Zaragoza is an elegant city and they really want you to stay. Putting this another way, they make it hard for you to leave. There are none of the usual signs to nearby cities or autopistas. Nor the ubiquitous Todas Direcciones sign. In fact, there's nothing in the centre of the city to guide you out of it. Meaning that I and my satnav had a most frustrating time trying to exit. Especially the satnav. Which, being in Spanish, doesn't say anything like “U-Turn” when I need it to. By the time I figure out it's given me a long-winded Spanish alternative, I'm past the place where I should have made the turn.

In contrast, Palencia – where I am tonight – makes it hard for you to find either the city centre or any hotels. There's one of those little concentric circles signs for the centre as you enter the place and then zilch until half a frustrating hour later you chance upon it and some yellow signs for hotels. By this time you've negotiated about a thousand sets of traffic lights and are ready for bed.

And things are not helped by the fact the sign to your hotel is completely masked by tree branches, as I told the receptionist on checking in.

Finally . . . The word 'Gothic' is used today to designate a particular architectural style, inter alia. But I think I'm right in saying it originally meant 'ugly'. I suspect in relation to the Romanesque style which preceded it. Someone can always check on Wikipedia.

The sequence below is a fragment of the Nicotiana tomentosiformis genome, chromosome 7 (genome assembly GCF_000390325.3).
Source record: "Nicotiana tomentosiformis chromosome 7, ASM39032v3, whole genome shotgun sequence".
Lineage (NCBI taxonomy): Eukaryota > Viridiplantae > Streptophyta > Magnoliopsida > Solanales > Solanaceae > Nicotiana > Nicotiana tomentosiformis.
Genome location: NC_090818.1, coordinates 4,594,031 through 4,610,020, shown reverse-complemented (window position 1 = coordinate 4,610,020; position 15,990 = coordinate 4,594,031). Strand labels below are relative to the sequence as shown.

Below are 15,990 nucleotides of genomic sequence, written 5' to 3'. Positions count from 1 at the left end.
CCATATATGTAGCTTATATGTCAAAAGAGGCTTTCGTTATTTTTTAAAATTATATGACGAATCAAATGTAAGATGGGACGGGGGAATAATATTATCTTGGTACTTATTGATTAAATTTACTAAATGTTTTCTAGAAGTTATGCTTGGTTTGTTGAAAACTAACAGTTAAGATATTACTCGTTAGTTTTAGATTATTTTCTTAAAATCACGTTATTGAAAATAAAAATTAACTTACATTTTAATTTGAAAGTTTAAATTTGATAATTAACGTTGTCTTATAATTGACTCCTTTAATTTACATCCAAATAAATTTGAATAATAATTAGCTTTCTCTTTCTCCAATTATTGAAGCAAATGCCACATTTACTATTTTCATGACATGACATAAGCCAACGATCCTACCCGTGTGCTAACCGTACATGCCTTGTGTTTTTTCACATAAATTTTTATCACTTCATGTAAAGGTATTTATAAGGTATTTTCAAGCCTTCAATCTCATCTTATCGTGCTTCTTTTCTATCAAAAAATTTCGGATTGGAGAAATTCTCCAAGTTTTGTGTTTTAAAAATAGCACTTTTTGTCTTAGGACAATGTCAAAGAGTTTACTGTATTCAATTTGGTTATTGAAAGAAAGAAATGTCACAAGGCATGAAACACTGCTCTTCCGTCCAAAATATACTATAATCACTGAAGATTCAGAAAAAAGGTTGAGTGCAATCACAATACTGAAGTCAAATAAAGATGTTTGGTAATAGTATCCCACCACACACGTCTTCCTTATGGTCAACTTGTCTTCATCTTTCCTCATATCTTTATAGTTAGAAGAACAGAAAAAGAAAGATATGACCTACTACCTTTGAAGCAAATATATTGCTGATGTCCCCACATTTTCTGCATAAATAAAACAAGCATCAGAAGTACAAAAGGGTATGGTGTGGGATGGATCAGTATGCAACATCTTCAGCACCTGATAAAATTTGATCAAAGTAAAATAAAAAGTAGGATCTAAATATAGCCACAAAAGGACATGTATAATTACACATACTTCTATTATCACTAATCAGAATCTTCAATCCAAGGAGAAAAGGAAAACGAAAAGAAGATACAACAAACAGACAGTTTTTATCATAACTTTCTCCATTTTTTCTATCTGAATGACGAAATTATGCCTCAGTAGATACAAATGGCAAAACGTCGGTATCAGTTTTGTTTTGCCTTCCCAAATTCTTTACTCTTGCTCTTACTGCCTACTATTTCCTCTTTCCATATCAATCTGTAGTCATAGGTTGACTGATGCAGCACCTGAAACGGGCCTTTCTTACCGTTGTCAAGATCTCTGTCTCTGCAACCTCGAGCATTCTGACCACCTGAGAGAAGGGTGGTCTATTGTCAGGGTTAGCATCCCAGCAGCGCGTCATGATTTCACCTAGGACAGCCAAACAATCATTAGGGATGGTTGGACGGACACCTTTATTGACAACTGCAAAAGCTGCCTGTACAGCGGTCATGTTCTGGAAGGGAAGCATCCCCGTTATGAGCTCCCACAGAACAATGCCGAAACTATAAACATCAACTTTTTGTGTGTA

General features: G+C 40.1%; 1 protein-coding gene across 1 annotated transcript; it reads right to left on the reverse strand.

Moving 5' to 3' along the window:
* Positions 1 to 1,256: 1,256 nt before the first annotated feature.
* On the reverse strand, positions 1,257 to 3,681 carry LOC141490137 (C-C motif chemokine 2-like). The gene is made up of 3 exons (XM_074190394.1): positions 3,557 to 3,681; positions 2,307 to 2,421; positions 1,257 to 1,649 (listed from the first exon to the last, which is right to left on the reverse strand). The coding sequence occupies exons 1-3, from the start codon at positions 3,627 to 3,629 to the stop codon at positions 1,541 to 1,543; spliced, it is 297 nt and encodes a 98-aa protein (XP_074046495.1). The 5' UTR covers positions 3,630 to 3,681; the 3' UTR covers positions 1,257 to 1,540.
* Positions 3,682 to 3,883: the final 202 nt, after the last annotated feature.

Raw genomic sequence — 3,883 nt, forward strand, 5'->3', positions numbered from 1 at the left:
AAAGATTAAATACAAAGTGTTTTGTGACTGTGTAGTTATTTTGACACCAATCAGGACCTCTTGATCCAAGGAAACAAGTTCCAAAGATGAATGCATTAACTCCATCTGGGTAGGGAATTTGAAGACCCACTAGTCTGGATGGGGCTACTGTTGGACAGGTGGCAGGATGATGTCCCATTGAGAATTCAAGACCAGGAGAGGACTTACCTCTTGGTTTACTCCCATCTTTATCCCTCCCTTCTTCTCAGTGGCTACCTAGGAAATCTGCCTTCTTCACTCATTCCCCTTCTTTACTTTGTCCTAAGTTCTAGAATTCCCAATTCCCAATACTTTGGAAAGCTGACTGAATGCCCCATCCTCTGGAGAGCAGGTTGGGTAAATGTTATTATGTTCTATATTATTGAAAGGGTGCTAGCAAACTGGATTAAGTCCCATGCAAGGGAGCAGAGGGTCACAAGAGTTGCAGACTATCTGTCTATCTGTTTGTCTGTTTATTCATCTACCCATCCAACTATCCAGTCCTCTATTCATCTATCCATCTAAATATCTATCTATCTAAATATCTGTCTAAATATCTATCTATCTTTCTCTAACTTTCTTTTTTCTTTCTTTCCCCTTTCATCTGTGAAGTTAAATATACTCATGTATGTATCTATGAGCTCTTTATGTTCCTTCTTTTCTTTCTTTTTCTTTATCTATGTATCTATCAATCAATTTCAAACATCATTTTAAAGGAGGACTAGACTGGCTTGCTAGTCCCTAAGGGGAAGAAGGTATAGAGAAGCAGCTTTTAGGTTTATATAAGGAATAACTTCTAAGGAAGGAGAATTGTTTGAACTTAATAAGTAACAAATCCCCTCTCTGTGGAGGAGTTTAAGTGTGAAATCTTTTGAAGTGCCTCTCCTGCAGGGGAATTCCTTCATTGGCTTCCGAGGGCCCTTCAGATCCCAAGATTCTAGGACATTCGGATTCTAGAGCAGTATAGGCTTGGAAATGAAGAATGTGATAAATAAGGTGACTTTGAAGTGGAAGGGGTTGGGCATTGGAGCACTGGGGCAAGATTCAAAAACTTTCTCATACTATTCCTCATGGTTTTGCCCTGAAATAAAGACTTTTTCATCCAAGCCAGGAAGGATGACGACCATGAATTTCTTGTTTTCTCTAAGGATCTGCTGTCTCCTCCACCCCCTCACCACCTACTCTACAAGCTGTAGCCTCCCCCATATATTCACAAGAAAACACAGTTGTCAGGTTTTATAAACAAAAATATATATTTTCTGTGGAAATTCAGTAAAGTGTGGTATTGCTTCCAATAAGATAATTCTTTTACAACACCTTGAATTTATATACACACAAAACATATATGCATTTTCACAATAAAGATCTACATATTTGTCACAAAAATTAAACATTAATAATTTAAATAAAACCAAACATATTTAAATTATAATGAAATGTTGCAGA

3 comments:

CafeMark said...

I fear you missed out on the opportunity of visiting Europe's biggest shopping mall, which opened today in Zaragoza. Hope you are not too disappointed..

Perry said...

Colin,

From Wikipedia:

Gothic may refer to Germanic peoples.

Goths or Gothic people, the ethnonym of a group of East Germanic tribes

Gothic language, an extinct East Germanic language, spoken by the Goths

Crimean Gothic, the Gothic language spoken by the Crimean Goths

Gothic alphabet, one of the alphabets used to write the Gothic language

Gothic (term), a term used to describe things pertaining to the Gothic people

Gothic architecture originated in 12th century france and was known as
Opus Francigenum, (Frankish work. The term Gothic was applied in the 16th century.

Franks were a confederation of Germanic tribes first attested in the third century AD as occupying land on the Lower and Middle Rhine. In the 3rd century some Franks raided Roman territory, while others joined the Roman troops in Gaul. The Salian Franks formed a kingdom on Roman-held soil that was acknowledged by the Romans after 357. After the collapse of imperial authority in the West, the Frankish tribes were united under the Merovingians. During the 6th century they succeeded in conquering most of Gaul. They were active in spreading Christianity over western Europe and had created one of the strongest and most stable 'barbaric' kingdoms.[citation needed]

The Merovingian dynasty, descended from the Salians, founded one of the Germanic monarchies which replaced the Western Roman Empire.

The Frankish state consolidated its hold over large parts of western Europe by the end of the eighth century, developing into the Carolingian Empire. This empire would gradually evolve into the state of France and the Holy Roman Empire.

Buen camino.

Perry

Colin said...

Thanks, Mark. Am distraught that I missed it.

Search This Blog